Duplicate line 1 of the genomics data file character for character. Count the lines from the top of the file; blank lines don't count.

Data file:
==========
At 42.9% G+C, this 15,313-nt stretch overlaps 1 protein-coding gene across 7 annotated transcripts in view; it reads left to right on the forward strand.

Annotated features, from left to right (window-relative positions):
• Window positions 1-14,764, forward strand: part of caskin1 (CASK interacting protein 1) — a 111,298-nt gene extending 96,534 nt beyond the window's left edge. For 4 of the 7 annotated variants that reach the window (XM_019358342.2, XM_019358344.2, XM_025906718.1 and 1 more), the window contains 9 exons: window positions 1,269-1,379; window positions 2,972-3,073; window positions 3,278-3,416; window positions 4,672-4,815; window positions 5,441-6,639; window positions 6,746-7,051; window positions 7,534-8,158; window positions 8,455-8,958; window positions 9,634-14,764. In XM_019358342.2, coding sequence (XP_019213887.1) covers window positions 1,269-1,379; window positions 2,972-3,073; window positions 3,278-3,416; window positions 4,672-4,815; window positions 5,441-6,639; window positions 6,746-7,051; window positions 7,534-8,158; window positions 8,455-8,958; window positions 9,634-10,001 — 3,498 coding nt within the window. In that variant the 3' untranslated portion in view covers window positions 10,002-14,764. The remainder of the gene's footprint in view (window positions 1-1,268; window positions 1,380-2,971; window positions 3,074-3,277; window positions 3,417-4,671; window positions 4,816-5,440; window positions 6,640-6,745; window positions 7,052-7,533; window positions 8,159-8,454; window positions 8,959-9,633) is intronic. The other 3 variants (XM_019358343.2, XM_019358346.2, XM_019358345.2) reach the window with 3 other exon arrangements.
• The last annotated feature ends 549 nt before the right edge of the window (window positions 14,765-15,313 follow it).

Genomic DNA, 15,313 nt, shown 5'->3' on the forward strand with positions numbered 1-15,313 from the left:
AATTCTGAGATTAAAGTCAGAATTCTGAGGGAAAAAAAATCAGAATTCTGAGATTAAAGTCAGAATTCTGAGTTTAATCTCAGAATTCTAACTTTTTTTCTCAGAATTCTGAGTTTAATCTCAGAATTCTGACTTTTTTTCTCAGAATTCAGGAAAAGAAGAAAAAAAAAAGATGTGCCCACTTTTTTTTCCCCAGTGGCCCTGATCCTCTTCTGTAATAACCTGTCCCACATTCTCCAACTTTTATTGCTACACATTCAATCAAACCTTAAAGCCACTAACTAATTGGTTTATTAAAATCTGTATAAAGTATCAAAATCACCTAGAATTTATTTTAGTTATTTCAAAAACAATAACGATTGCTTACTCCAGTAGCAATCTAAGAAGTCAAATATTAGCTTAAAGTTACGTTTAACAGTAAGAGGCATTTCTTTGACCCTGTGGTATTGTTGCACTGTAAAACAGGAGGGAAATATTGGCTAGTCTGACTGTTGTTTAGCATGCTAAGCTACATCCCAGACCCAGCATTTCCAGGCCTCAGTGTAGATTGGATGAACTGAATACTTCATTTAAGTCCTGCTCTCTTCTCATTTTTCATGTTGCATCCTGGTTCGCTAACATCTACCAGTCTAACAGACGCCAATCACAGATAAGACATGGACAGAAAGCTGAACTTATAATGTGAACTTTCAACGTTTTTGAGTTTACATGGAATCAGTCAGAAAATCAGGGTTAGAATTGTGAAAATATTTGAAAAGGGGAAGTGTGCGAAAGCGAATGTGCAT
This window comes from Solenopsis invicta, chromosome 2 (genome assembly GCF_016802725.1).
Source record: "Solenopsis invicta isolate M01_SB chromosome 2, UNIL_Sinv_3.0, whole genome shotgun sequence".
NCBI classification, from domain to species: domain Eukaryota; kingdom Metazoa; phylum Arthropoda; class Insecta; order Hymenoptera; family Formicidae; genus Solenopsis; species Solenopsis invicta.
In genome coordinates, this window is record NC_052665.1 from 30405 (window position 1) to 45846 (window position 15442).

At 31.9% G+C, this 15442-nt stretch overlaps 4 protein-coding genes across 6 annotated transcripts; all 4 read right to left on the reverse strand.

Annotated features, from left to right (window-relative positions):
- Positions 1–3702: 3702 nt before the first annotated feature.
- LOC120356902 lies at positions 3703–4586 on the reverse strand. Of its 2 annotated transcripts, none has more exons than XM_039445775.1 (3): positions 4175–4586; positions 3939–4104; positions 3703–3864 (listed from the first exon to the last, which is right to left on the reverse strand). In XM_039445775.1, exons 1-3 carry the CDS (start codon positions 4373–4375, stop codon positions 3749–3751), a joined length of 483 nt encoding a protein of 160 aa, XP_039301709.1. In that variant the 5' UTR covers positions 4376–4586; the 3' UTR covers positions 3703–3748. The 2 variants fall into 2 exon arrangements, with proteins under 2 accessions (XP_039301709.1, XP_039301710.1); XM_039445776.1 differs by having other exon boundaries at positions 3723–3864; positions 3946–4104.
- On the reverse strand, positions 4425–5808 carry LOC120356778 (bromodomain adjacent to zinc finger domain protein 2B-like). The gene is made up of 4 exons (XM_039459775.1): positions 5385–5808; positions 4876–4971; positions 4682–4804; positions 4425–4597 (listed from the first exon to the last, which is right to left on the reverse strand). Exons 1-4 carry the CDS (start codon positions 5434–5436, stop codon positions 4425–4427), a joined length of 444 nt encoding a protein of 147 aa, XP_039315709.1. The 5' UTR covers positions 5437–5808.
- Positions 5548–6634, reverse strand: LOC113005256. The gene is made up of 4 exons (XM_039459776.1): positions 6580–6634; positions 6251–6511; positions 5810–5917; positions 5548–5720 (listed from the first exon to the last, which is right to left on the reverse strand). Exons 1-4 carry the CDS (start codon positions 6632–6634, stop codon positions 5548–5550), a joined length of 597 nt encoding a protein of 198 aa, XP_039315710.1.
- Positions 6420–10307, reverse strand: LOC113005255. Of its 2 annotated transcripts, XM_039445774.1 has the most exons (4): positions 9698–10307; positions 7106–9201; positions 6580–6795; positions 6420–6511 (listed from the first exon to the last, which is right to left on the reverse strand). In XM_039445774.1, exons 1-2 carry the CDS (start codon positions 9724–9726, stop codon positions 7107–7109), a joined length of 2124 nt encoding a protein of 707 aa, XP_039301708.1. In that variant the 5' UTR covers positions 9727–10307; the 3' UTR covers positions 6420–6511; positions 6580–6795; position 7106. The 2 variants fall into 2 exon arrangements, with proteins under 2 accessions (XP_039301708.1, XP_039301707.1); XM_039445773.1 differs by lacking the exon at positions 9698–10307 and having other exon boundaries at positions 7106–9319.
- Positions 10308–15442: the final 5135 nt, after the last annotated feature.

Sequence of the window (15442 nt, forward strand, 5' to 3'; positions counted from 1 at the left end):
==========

At 42.9% G+C, this 15,313-nt stretch overlaps 1 protein-coding gene across 7 annotated transcripts in view; it reads left to right on the forward strand.